The impact of minor blood transfusion on the outcome after coronary artery bypass grafting


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Abstract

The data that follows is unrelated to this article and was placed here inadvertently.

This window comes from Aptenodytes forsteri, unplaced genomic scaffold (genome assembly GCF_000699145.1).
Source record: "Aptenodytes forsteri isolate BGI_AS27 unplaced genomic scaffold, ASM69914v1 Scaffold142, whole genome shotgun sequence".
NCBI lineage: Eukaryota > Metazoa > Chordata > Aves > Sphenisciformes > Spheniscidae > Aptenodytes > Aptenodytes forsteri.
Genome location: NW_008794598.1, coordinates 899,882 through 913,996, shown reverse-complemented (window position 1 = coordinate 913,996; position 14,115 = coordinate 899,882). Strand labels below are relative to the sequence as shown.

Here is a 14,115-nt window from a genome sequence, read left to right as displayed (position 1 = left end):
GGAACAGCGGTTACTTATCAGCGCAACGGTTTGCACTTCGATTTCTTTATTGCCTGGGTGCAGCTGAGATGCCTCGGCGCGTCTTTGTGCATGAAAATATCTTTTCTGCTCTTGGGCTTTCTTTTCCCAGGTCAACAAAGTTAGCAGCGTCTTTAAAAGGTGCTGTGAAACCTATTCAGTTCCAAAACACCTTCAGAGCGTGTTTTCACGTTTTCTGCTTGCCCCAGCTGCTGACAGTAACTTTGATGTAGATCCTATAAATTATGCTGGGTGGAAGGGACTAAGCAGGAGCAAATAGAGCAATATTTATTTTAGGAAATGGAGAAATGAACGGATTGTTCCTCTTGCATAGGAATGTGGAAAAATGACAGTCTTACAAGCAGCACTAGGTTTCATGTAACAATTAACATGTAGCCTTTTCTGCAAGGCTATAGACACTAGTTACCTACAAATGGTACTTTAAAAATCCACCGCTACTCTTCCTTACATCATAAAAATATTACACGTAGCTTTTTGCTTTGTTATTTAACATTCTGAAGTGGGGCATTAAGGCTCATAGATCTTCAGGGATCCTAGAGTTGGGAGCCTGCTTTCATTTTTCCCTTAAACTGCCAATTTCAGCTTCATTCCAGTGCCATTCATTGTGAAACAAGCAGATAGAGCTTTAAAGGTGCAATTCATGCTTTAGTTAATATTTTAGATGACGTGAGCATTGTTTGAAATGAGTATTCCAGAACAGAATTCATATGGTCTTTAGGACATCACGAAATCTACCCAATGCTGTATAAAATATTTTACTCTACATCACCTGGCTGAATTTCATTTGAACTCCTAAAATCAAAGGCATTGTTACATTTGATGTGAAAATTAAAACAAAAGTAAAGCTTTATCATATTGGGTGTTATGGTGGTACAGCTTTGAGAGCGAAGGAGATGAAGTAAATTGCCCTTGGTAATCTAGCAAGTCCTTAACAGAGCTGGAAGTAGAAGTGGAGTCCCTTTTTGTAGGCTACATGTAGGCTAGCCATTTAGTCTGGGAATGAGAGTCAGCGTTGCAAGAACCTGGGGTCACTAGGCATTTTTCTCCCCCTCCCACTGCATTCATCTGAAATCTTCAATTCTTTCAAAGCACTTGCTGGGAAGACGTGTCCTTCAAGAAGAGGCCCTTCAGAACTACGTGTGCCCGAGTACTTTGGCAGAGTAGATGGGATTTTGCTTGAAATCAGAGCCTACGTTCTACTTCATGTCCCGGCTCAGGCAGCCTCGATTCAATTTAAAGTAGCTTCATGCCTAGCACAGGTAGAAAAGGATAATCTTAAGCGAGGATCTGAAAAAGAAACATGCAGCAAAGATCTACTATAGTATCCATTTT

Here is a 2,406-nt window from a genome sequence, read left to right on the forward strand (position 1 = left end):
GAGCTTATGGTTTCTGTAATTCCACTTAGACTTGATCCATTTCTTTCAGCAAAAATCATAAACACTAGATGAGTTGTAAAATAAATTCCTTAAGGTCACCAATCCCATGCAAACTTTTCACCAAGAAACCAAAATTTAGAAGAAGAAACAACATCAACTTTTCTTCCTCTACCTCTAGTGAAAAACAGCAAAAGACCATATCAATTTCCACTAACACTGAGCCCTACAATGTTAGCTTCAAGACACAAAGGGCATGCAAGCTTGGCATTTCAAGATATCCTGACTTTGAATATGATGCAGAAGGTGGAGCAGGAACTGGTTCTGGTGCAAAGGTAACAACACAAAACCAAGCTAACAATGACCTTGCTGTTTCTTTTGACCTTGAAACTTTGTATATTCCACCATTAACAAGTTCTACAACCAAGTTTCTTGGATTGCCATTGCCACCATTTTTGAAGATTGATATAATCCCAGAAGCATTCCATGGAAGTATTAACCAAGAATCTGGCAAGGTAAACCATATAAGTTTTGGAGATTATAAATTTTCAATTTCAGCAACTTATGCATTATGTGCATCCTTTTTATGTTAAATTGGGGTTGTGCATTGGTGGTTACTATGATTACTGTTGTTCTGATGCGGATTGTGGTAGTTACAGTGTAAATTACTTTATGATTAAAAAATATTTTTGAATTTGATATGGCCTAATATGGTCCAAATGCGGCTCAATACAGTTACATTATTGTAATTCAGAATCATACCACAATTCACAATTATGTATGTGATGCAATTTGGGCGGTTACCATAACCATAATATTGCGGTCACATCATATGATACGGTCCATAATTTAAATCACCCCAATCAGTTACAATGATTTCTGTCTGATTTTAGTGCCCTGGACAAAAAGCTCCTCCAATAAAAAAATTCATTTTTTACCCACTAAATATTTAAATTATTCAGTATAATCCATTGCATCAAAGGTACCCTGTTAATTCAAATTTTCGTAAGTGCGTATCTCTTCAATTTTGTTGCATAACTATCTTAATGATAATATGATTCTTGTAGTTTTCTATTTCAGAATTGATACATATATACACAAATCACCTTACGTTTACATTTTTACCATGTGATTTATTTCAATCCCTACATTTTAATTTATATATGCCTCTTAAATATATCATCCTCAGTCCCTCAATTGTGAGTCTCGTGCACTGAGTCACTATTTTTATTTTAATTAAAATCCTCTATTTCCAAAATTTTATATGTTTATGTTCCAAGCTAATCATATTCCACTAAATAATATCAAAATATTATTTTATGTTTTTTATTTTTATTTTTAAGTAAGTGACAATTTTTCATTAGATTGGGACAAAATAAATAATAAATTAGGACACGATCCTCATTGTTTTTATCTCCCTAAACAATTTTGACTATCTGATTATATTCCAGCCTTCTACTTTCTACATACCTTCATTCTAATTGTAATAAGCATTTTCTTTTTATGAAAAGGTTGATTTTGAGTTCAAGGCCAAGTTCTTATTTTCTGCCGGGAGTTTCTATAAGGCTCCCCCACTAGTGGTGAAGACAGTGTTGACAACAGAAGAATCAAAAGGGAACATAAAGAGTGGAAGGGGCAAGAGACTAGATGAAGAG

PurposeTo investigate the impact of minor perioperative bleeding requiring transfusion of 1–2 red blood cell (RBC) units on the outcome after coronary artery bypass grafting (CABG).MethodsSixteen cardiac surgical centers contributed to the prospective European CABG registry (E-CABG). 1014 patients receiving 1–2 RBC units during or after isolated CABG were compared to 2264 patients not receiving RBCs.ResultsIn 827 propensity score matched pairs, transfusion of 1–2 RBC units did not affect the risk of in-hospital/30-day death (p = 0.523) or stroke (p = 0.804). However, RBC transfusion was associated with an increased risk of acute kidney injury (p = 0.008), sternal wound infection (p = 0.001), postoperative use of antibiotics (p = 0.001), prolonged use of inotropes (p < 0.0001), use of intra-aortic balloon pump (p = 0.012), length of intensive care unit stay (p < 0.0001) and length of in-hospital stay (p < 0.0001). Matched paired analysis excluding pre- and postoperative critical hemodynamic conditions showed that RBC transfusion was associated with an increased risk of major complications except in-hospital/30-day death.ConclusionMinor perioperative bleeding and subsequent transfusion of 1–2 RBC units did not affect the risk of early death, but increased the risk of other major adverse events. Minimizing perioperative bleeding and prevention of even low-volume RBC transfusion may improve the outcome after CABG.Highlights1–2 red cell units did not affect the risk of early death after coronary surgery.Transfusion was associated with an increased risk of other major adverse events.-The results persisted after excluding patients with critical hemodynamic conditions.

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